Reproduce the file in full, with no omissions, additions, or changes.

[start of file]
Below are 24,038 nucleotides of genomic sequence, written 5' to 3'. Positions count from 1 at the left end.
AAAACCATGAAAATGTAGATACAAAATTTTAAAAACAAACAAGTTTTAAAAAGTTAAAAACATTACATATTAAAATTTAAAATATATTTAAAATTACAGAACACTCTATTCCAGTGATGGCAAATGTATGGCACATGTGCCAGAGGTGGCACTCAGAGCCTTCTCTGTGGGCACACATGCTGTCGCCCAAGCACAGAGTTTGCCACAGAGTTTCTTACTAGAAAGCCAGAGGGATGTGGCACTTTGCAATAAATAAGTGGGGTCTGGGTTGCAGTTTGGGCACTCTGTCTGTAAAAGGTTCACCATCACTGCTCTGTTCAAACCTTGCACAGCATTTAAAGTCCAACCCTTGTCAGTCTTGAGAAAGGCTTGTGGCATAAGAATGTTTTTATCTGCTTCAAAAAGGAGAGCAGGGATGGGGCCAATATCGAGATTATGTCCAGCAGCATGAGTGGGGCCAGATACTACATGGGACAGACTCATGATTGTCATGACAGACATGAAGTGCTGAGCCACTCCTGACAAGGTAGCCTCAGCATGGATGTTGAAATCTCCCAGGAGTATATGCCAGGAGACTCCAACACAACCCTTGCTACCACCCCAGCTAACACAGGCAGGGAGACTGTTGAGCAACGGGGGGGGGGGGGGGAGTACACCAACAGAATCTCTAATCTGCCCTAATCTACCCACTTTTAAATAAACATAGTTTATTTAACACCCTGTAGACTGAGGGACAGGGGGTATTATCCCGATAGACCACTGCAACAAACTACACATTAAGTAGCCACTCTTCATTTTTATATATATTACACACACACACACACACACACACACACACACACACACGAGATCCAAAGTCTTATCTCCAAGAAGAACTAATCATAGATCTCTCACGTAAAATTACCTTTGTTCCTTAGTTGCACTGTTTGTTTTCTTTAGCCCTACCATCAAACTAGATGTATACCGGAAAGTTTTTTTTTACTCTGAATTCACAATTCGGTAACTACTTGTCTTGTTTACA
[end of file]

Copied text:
Below are 24,038 nucleotides of genomic sequence, written 5' to 3'. Positions count from 1 at the left end.
AAAACCATGAAAATGTAGATACAAAATTTTAAAAACAAACAAGTTTTAAAAAGTTAAAAACATTACATATTAAAATTTAAAATATATTTAAAATTACAGAACACTCTATTCCAGTGATGGCAAATGTATGGCACATGTGCCAGAGGTGGCACTCAGAGCCTTCTCTGTGGGCACACATGCTGTCGCCCAAGCACAGAGTTTGCCACAGAGTTTCTTACTAGAAAGCCAGAGGGATGTGGCACTTTGCAATAAATAAGTGGGGTCTGGGTTGCAGTTTGGGCACTCTGTCTGTAAAAGGTTCACCATCACTGCTCTGTTCAAACCTTGCACAGCATTTAAAGTCCAACCCTTGTCAGTCTTGAGAAAGGCTTGTGGCATAAGAATGTTTTTATCTGCTTCAAAAAGGAGAGCAGGGATGGGGCCAATATCGAGATTATGTCCAGCAGCATGAGTGGGGCCAGATACTACATGGGACAGACTCATGATTGTCATGACAGACATGAAGTGCTGAGCCACTCCTGACAAGGTAGCCTCAGCATGGATGTTGAAATCTCCCAGGAGTATATGCCAGGAGACTCCAACACAACCCTTGCTACCACCCCAGCTAACACAGGCAGGGAGACTGTTGAGCAACGGGGGGGGGGGGGGGAGTACACCAACAGAATCTCTAATCTGCCCTAATCTACCCACTTTTAAATAAACATAGTTTATTTAACACCCTGTAGACTGAGGGACAGGGGGTATTATCCCGATAGACCACTGCAACAAACTACACATTAAGTAGCCACTCTTCATTTTTATATATATTACACACACACACACACACACACACACACACACACACACGAGATCCAAAGTCTTATCTCCAAGAAGAACTAATCATAGATCTCTCACGTAAAATTACCTTTGTTCCTTAGTTGCACTGTTTGTTTTCTTTAGCCCTACCATCAAACTAGATGTATACCGGAAAGTTTTTTTTTACTCTGAATTCACAATTCGGTAACTACTTGTCTTGTTTACA